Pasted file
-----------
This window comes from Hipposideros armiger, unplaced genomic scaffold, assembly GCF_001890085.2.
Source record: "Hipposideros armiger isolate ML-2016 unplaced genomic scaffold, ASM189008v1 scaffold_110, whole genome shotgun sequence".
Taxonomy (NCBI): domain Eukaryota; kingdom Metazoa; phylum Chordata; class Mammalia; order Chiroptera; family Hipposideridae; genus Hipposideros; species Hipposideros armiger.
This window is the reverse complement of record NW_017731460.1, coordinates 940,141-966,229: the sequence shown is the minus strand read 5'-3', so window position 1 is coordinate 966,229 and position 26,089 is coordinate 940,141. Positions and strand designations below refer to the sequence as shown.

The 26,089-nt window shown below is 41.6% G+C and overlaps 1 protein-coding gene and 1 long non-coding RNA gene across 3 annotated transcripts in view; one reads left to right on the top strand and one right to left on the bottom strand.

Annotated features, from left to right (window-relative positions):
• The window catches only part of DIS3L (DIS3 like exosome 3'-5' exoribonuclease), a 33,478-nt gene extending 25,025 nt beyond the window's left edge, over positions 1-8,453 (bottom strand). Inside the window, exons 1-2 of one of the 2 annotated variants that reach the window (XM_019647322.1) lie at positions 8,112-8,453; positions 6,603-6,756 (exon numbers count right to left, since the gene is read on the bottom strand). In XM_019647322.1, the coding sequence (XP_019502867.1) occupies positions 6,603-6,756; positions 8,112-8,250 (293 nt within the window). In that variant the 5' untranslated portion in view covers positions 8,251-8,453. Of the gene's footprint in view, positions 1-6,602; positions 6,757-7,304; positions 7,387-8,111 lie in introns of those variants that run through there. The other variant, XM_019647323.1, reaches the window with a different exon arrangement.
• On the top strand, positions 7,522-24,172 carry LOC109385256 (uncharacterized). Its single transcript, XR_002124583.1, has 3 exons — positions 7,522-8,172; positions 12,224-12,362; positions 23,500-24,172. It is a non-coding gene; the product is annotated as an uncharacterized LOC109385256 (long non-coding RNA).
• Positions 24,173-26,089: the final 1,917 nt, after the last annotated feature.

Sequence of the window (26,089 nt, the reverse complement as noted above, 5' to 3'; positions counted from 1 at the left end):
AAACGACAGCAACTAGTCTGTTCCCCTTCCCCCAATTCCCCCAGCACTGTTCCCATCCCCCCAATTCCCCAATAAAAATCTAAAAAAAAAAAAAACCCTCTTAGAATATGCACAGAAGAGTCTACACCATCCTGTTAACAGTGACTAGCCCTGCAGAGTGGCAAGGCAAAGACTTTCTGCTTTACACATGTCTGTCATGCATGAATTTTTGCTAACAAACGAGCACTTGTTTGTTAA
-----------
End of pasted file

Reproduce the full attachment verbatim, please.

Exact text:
This window comes from Hipposideros armiger, unplaced genomic scaffold, assembly GCF_001890085.2.
Source record: "Hipposideros armiger isolate ML-2016 unplaced genomic scaffold, ASM189008v1 scaffold_110, whole genome shotgun sequence".
Taxonomy (NCBI): domain Eukaryota; kingdom Metazoa; phylum Chordata; class Mammalia; order Chiroptera; family Hipposideridae; genus Hipposideros; species Hipposideros armiger.
This window is the reverse complement of record NW_017731460.1, coordinates 940,141-966,229: the sequence shown is the minus strand read 5'-3', so window position 1 is coordinate 966,229 and position 26,089 is coordinate 940,141. Positions and strand designations below refer to the sequence as shown.

The 26,089-nt window shown below is 41.6% G+C and overlaps 1 protein-coding gene and 1 long non-coding RNA gene across 3 annotated transcripts in view; one reads left to right on the top strand and one right to left on the bottom strand.

Annotated features, from left to right (window-relative positions):
• The window catches only part of DIS3L (DIS3 like exosome 3'-5' exoribonuclease), a 33,478-nt gene extending 25,025 nt beyond the window's left edge, over positions 1-8,453 (bottom strand). Inside the window, exons 1-2 of one of the 2 annotated variants that reach the window (XM_019647322.1) lie at positions 8,112-8,453; positions 6,603-6,756 (exon numbers count right to left, since the gene is read on the bottom strand). In XM_019647322.1, the coding sequence (XP_019502867.1) occupies positions 6,603-6,756; positions 8,112-8,250 (293 nt within the window). In that variant the 5' untranslated portion in view covers positions 8,251-8,453. Of the gene's footprint in view, positions 1-6,602; positions 6,757-7,304; positions 7,387-8,111 lie in introns of those variants that run through there. The other variant, XM_019647323.1, reaches the window with a different exon arrangement.
• On the top strand, positions 7,522-24,172 carry LOC109385256 (uncharacterized). Its single transcript, XR_002124583.1, has 3 exons — positions 7,522-8,172; positions 12,224-12,362; positions 23,500-24,172. It is a non-coding gene; the product is annotated as an uncharacterized LOC109385256 (long non-coding RNA).
• Positions 24,173-26,089: the final 1,917 nt, after the last annotated feature.

Sequence of the window (26,089 nt, the reverse complement as noted above, 5' to 3'; positions counted from 1 at the left end):
AAACGACAGCAACTAGTCTGTTCCCCTTCCCCCAATTCCCCCAGCACTGTTCCCATCCCCCCAATTCCCCAATAAAAATCTAAAAAAAAAAAAAACCCTCTTAGAATATGCACAGAAGAGTCTACACCATCCTGTTAACAGTGACTAGCCCTGCAGAGTGGCAAGGCAAAGACTTTCTGCTTTACACATGTCTGTCATGCATGAATTTTTGCTAACAAACGAGCACTTGTTTGTTAA